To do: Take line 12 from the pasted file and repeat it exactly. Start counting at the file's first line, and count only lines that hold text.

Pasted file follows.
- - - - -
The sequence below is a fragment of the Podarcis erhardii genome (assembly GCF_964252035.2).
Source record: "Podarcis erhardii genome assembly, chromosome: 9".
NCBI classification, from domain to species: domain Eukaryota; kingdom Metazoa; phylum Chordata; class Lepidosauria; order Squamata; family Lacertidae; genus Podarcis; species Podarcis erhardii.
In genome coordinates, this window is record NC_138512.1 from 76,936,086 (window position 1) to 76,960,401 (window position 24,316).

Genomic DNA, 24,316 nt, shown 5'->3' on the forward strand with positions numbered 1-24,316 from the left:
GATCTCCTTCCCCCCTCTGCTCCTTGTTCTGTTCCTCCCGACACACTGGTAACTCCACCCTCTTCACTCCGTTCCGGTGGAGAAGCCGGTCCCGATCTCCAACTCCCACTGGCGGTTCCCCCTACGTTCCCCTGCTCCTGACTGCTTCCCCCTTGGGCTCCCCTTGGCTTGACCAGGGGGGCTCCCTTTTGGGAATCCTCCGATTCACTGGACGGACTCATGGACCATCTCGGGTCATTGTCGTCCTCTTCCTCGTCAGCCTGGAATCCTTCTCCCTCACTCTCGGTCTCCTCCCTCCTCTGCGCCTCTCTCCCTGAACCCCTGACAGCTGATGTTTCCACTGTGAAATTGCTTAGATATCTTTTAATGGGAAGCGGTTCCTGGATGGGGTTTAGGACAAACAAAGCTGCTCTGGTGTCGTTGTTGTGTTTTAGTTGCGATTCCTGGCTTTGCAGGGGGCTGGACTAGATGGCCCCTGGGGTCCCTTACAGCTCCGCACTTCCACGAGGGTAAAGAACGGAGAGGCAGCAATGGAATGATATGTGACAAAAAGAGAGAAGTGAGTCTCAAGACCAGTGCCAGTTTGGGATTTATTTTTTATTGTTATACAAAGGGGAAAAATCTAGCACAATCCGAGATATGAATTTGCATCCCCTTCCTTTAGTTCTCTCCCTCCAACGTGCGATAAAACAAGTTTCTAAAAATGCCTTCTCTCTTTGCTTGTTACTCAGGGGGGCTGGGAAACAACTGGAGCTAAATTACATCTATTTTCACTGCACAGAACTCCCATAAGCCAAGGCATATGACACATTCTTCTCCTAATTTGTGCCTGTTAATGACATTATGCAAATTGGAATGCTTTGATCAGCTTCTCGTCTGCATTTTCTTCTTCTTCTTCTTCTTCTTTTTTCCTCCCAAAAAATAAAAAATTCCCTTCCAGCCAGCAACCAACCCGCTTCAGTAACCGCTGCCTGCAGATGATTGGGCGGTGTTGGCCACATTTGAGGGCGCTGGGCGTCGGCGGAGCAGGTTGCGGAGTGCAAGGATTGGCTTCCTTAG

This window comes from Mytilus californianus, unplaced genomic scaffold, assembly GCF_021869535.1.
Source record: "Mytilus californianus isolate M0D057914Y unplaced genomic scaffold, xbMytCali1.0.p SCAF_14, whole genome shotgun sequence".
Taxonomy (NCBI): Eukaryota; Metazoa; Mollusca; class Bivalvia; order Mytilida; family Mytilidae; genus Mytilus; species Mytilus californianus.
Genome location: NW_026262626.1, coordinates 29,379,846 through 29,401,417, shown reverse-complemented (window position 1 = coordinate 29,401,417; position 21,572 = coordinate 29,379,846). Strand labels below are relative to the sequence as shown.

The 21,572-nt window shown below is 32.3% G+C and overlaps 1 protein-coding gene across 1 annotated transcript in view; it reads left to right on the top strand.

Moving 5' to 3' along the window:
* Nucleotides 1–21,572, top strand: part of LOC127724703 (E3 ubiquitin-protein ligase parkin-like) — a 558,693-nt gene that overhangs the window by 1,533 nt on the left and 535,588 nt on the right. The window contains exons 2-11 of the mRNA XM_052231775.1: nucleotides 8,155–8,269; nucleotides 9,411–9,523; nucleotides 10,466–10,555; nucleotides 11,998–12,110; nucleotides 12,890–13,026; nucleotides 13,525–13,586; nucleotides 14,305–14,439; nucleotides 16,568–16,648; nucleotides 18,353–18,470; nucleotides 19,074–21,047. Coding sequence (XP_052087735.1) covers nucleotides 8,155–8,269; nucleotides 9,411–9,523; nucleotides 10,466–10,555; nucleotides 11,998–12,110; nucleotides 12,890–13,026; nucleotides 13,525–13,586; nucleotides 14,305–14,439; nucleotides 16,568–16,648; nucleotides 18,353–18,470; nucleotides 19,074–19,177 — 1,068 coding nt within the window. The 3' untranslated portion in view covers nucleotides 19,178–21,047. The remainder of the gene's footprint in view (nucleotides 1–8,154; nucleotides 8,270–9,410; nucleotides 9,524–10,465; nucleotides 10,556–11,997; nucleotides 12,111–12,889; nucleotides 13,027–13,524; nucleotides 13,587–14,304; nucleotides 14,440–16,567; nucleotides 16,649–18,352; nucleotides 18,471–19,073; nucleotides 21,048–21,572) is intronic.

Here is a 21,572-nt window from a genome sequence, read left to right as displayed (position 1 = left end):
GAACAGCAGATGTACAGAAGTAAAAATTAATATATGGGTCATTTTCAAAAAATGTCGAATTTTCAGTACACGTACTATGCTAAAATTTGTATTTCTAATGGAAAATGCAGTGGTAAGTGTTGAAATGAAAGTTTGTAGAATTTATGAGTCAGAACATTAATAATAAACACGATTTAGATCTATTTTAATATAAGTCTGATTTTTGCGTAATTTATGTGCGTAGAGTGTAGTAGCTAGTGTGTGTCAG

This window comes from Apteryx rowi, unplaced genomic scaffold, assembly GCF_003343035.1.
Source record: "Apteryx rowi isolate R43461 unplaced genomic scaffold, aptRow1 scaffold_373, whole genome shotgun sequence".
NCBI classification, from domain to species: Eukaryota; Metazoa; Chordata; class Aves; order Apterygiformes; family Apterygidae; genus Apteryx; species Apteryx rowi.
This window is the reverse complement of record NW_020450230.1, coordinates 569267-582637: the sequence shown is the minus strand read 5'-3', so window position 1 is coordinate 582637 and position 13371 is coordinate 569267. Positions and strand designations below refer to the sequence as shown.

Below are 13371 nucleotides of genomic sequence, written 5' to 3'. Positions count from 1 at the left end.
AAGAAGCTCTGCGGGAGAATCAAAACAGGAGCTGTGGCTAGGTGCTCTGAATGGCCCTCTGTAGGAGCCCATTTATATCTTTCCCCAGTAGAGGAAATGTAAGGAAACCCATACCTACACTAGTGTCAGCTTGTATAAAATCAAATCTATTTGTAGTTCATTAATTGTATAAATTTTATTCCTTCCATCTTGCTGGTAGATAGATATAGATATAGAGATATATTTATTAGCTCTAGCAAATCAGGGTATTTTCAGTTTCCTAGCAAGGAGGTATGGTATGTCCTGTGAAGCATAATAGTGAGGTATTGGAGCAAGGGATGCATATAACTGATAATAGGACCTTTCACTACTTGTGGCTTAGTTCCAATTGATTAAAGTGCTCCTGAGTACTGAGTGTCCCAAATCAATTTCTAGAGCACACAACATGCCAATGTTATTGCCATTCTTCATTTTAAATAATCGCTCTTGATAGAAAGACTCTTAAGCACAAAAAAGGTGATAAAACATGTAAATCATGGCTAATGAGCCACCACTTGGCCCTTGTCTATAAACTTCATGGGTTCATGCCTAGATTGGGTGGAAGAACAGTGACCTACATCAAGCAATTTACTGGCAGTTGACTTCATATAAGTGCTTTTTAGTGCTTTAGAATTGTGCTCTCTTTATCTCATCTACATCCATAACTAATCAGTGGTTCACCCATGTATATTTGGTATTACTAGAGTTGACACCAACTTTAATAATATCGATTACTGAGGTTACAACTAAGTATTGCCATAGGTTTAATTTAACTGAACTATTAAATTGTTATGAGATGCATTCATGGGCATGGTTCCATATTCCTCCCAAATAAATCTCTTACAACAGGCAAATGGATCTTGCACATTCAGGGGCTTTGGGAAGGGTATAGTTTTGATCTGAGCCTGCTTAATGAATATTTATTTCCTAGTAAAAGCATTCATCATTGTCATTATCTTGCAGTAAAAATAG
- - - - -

Moving 5' to 3' along the window: